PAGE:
As the workforce enters what seems to be an eternity of remote working due to the COVID-19 pandemic, your workday has made things like a morning commute and weekly in-person meetings feel archaic.
The new normal is juggling parenting while squeezing in that 11 a.m. Zoom meeting, teaching your children an elementary curriculum before your next deadline. It’s taking the kids out to the playground on your lunch break or trying to sneak in some form of a workout in the living room.
It’s been as much of an adjustment for the leaders calling shots to the interns just getting their feet in the door as workers of all levels find ways to communicate through new avenues and continue productivity at levels that match in-office.
In doing so, remote working has been a moment of reflection inside the office. In a digital landscape, the playing field has been leveled where stars of the physical office might take a backseat to those more comfortable behind a screen.
Studies have proven that introverts are the shining stars during the COVID-19 pandemic, as skills not normally shown in offices are thriving on digital platforms like Google Hangouts and Zoom. While companies are sure to welcome these new set of stars, it could also be threatening a dying breed: certain types of leaders of the physical office.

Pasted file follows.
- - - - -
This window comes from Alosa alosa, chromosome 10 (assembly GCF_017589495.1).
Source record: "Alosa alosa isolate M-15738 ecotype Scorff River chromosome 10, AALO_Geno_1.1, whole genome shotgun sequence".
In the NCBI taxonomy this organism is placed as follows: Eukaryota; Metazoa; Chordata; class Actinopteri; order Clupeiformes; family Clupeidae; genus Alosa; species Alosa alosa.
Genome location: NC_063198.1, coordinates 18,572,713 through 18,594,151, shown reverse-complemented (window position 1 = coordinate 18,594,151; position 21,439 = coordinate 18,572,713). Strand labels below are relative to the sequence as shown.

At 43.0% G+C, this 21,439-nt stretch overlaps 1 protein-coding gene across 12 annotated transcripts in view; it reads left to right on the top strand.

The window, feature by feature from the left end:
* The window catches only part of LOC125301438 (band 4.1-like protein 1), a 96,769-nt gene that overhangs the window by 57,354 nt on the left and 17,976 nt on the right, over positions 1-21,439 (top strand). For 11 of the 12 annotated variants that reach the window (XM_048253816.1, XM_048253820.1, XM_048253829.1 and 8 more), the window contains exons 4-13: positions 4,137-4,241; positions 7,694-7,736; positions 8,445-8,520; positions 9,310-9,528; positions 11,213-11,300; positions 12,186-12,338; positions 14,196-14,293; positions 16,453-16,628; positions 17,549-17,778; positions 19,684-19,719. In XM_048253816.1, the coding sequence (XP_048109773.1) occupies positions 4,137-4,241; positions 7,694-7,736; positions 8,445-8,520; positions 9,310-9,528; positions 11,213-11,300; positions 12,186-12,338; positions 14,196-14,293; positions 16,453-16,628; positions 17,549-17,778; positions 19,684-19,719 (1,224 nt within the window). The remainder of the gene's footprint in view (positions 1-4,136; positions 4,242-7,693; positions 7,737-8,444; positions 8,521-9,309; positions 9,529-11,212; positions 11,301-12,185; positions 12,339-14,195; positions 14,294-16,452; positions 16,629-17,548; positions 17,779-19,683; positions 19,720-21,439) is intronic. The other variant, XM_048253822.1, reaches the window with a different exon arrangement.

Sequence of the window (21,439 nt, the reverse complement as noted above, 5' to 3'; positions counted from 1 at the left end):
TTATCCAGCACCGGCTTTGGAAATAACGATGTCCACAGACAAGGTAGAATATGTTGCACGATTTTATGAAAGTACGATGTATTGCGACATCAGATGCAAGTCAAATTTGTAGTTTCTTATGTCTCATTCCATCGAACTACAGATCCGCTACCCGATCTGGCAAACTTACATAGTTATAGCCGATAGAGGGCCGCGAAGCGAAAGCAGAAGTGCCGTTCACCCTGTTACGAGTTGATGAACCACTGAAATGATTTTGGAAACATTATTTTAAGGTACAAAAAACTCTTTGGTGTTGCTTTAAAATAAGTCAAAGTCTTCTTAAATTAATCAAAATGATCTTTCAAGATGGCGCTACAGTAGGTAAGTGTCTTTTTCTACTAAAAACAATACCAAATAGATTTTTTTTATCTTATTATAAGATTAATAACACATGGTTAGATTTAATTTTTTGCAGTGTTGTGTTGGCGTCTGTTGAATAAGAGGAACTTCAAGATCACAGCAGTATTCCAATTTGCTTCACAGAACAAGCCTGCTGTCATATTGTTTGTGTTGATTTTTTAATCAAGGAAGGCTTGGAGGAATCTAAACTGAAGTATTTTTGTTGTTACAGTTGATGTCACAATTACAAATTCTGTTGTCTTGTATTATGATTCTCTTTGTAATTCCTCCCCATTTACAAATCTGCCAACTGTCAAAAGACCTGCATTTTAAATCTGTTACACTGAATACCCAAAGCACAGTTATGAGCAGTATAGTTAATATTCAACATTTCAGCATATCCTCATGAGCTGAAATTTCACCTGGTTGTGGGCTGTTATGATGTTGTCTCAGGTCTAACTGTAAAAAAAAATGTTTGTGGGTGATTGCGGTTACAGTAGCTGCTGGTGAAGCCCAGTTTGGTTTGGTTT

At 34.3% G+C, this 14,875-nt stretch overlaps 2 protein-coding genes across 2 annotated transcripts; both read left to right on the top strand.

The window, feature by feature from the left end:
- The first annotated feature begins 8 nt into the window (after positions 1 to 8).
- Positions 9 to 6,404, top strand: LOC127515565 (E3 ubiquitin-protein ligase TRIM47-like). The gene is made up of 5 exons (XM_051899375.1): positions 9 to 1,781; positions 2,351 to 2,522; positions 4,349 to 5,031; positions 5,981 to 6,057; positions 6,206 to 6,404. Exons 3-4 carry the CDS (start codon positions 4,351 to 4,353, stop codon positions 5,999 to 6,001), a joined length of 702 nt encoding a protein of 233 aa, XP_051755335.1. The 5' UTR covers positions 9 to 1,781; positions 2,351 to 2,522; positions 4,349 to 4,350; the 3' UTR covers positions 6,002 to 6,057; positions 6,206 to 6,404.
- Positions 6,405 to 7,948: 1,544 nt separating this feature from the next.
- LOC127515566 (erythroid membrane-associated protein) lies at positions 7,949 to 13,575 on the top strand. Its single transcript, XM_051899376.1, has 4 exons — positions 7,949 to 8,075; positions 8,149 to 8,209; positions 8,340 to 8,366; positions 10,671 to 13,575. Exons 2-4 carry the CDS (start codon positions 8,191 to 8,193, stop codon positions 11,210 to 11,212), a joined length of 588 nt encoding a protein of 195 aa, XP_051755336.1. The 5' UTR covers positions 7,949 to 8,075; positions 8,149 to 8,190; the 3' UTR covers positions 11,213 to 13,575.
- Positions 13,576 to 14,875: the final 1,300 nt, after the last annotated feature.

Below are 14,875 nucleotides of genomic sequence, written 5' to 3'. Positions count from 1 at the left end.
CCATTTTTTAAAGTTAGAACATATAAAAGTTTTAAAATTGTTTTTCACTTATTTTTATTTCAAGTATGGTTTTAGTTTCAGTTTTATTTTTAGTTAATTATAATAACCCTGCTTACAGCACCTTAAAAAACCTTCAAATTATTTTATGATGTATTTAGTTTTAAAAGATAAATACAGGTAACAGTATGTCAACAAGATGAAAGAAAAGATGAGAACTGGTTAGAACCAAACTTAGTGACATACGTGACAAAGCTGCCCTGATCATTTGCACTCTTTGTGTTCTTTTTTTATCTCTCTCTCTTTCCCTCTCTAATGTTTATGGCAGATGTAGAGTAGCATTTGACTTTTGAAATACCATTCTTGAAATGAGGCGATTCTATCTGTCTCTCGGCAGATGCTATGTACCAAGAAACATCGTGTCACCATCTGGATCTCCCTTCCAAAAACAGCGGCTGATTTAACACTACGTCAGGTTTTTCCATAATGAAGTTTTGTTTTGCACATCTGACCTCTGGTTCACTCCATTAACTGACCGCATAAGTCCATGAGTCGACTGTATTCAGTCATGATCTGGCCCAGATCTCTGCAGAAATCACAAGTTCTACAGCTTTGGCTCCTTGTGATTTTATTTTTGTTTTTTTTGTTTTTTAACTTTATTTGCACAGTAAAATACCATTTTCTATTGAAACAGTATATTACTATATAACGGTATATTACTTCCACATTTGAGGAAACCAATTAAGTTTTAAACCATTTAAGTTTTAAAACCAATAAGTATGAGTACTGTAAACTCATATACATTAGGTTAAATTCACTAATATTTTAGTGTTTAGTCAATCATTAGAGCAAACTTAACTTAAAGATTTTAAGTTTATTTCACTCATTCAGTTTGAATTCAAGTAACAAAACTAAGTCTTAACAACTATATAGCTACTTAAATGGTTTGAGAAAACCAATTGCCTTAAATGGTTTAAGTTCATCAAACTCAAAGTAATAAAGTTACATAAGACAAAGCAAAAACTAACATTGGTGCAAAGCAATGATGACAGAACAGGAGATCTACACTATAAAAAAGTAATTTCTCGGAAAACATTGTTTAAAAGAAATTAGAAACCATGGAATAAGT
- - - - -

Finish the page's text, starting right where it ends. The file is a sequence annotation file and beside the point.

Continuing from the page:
Recently, DoubleLine Capital CEO Jeffrey Gundlach allude to this theory in a webcast where he said white-collar workers making more than $100,000 could see an unemployment phase due to their actual roles at companies.
“What people may have learned for white-collar services jobs, in particular, during the work-from-home lockdown situation, at least in my perspective — I’ve talked to a lot of my peers on this — I kind of learned who was really doing the work and who was not really doing as much work as it looked like on paper that they might have been doing,” Gundlach said, via Yahoo Finance.
Like perhaps a disgruntled employee has noticed, Gundlach said he’s taken notice of how junior workers are holding up their end — and more — during the crisis.
“I wonder where they’ve gone,” the billionaire said in reference to those running the show. “It seems like the people who work for them are constantly in contact with me doing all this work and some of the supervisory, middle management people I’m starting to wonder if I really need them. And this is just a one sample thing.”
A new leader
Although some leaders are seeing positives in how their leadership and management has translated to the digital workspace, there are certain types of leaders at risk, according to one expert.
Penny Locey, VP of Keystone Partners, told Ladders that the COVID-19 pandemic has exposed people negatively and people positively in terms of getting to shine in a new medium, specifically those self-proclaimed leaders inside the office, where their skillset might not translate as easily in the virtual office.